I look away from her love-nest iftariye, dazzled by opulent sweeps of marble so white that I have to screw up my eyes, but the bright old bird points across the shallow mirror pools to the Baghdad Kiosk and goes on, "We made love there too." The Terrace of the Favorites. "And there." Sünnet Odasi, or the Circumcision Room, built for Sultan Ibrahim in 1642 to celebrate the circumcision rites of his first son, the future Mehmet IV. "And there." I hope at least the Pavilion of the Holy Mantle-with its relics of the Prophet (Peace be upon Him) and Moses' walking stick-had been spared her enthusiasm.

"I'm working," I tell her, trying to revive my train of thought.

"There must also be lights in the park," she insists, her iridescent eyes changing color as she steadies herself on the carved balustrade. Jade green. Liquid turquoise. "As well as at the Gülhane, up the Maiden's Tower, in Cappadocia, on Mount Ararat ..."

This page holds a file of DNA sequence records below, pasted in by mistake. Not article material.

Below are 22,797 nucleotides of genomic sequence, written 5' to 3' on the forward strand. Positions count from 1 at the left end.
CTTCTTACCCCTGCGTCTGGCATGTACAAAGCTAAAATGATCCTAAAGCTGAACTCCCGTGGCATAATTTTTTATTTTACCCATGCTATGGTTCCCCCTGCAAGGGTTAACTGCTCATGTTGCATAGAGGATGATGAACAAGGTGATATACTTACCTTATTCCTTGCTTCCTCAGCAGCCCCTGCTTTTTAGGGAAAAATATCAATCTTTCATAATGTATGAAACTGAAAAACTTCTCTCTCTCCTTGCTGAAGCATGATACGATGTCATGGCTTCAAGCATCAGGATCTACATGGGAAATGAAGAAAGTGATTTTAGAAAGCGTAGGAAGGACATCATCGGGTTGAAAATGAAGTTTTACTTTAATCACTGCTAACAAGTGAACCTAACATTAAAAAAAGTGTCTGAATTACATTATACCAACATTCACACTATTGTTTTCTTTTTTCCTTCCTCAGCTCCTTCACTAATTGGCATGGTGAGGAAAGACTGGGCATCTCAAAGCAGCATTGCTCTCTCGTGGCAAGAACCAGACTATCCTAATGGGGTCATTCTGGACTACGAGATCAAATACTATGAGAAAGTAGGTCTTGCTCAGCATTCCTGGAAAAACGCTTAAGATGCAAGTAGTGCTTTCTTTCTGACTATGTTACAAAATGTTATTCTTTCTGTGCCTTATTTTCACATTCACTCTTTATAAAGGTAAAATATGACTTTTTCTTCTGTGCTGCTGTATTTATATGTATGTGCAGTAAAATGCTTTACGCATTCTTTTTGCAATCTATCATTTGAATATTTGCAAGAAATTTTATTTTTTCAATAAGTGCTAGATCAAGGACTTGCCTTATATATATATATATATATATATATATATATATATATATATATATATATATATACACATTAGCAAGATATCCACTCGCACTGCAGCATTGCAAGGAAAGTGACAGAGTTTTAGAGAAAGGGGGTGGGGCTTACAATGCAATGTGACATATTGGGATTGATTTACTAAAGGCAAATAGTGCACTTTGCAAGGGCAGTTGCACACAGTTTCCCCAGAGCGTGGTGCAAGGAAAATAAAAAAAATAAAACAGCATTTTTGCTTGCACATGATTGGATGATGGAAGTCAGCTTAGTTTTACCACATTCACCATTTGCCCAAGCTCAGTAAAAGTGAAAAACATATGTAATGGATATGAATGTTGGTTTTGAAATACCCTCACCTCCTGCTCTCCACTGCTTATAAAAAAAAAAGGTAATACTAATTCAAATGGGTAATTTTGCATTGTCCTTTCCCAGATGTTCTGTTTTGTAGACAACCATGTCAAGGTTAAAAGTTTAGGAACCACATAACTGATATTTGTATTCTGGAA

With wheeling gestures, she flings imaginary candles off the palace walls. The flames, fiery points of passion burnt in time, trace a line between the needle minarets and golden domes, over the plane trees and the fast-flowing sea, up the low stone hills of the Asian shore and away to the East.

"Everywhere," she says, excited by her memories, pulling off her feathered felt hat, embracing the vista in slender arms and pivoting on her toes.

"We named our positions after the cities of Asia: riding the Kabul, up the Khyber, doing the Bam-bam-bamiyan. Check it out, Jack; you have to figure out which one was which."

I ask her, "When was this?"

"My Summer of Love."

And she starts to cry. Great, crystal raindrop tears glinting in the sun, collecting in little pools where her spectacles rest against her cheeks, ruining her mascara, hissing on the searing white marble. I look down at my notes to cover my surprise as much as her embarrassment. Then I smell smoke. I turn back to the woman. "My name isn't Jack," I say.

But she's gone, leaving a single tea-light twinkling on the divan.